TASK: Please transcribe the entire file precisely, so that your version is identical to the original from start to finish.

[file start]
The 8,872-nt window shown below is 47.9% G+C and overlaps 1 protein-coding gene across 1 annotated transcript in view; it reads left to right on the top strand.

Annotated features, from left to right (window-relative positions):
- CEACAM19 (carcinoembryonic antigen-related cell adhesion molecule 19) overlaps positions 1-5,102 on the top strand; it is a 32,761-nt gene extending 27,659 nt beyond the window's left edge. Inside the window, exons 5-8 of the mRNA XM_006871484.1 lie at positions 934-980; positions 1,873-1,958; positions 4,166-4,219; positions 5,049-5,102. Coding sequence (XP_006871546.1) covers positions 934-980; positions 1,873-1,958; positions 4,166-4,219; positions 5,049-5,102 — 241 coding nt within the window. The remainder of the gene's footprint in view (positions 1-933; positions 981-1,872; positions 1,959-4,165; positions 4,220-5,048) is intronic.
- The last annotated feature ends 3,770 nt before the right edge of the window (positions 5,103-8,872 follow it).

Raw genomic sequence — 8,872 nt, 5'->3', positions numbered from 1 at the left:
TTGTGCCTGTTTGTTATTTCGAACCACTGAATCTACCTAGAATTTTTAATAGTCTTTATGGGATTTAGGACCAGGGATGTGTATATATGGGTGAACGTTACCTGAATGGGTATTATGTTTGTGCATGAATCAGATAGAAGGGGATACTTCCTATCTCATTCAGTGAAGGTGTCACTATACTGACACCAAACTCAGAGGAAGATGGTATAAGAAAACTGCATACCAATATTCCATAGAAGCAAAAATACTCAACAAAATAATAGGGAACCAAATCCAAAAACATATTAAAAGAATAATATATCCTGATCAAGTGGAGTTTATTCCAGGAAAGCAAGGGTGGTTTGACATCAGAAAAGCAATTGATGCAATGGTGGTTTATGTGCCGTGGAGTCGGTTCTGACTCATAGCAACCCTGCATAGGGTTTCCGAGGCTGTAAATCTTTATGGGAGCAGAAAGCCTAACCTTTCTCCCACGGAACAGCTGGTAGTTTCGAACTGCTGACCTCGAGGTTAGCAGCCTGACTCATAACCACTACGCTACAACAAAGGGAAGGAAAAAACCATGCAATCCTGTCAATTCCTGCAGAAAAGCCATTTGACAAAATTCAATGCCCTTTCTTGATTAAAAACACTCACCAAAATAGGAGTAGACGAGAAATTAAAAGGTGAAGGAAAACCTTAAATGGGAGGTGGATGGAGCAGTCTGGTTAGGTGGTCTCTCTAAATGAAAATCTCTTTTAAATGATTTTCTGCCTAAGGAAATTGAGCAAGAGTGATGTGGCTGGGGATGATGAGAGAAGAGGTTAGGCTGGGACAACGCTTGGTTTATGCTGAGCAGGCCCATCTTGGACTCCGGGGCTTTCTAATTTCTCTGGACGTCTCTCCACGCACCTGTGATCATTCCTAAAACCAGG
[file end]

The 8,872-nt window shown below is 47.9% G+C and overlaps 1 protein-coding gene across 1 annotated transcript in view; it reads left to right on the top strand.

Annotated features, from left to right (window-relative positions):
- CEACAM19 (carcinoembryonic antigen-related cell adhesion molecule 19) overlaps positions 1-5,102 on the top strand; it is a 32,761-nt gene extending 27,659 nt beyond the window's left edge. Inside the window, exons 5-8 of the mRNA XM_006871484.1 lie at positions 934-980; positions 1,873-1,958; positions 4,166-4,219; positions 5,049-5,102. Coding sequence (XP_006871546.1) covers positions 934-980; positions 1,873-1,958; positions 4,166-4,219; positions 5,049-5,102 — 241 coding nt within the window. The remainder of the gene's footprint in view (positions 1-933; positions 981-1,872; positions 1,959-4,165; positions 4,220-5,048) is intronic.
- The last annotated feature ends 3,770 nt before the right edge of the window (positions 5,103-8,872 follow it).

Raw genomic sequence — 8,872 nt, 5'->3', positions numbered from 1 at the left:
TTGTGCCTGTTTGTTATTTCGAACCACTGAATCTACCTAGAATTTTTAATAGTCTTTATGGGATTTAGGACCAGGGATGTGTATATATGGGTGAACGTTACCTGAATGGGTATTATGTTTGTGCATGAATCAGATAGAAGGGGATACTTCCTATCTCATTCAGTGAAGGTGTCACTATACTGACACCAAACTCAGAGGAAGATGGTATAAGAAAACTGCATACCAATATTCCATAGAAGCAAAAATACTCAACAAAATAATAGGGAACCAAATCCAAAAACATATTAAAAGAATAATATATCCTGATCAAGTGGAGTTTATTCCAGGAAAGCAAGGGTGGTTTGACATCAGAAAAGCAATTGATGCAATGGTGGTTTATGTGCCGTGGAGTCGGTTCTGACTCATAGCAACCCTGCATAGGGTTTCCGAGGCTGTAAATCTTTATGGGAGCAGAAAGCCTAACCTTTCTCCCACGGAACAGCTGGTAGTTTCGAACTGCTGACCTCGAGGTTAGCAGCCTGACTCATAACCACTACGCTACAACAAAGGGAAGGAAAAAACCATGCAATCCTGTCAATTCCTGCAGAAAAGCCATTTGACAAAATTCAATGCCCTTTCTTGATTAAAAACACTCACCAAAATAGGAGTAGACGAGAAATTAAAAGGTGAAGGAAAACCTTAAATGGGAGGTGGATGGAGCAGTCTGGTTAGGTGGTCTCTCTAAATGAAAATCTCTTTTAAATGATTTTCTGCCTAAGGAAATTGAGCAAGAGTGATGTGGCTGGGGATGATGAGAGAAGAGGTTAGGCTGGGACAACGCTTGGTTTATGCTGAGCAGGCCCATCTTGGACTCCGGGGCTTTCTAATTTCTCTGGACGTCTCTCCACGCACCTGTGATCATTCCTAAAACCAGG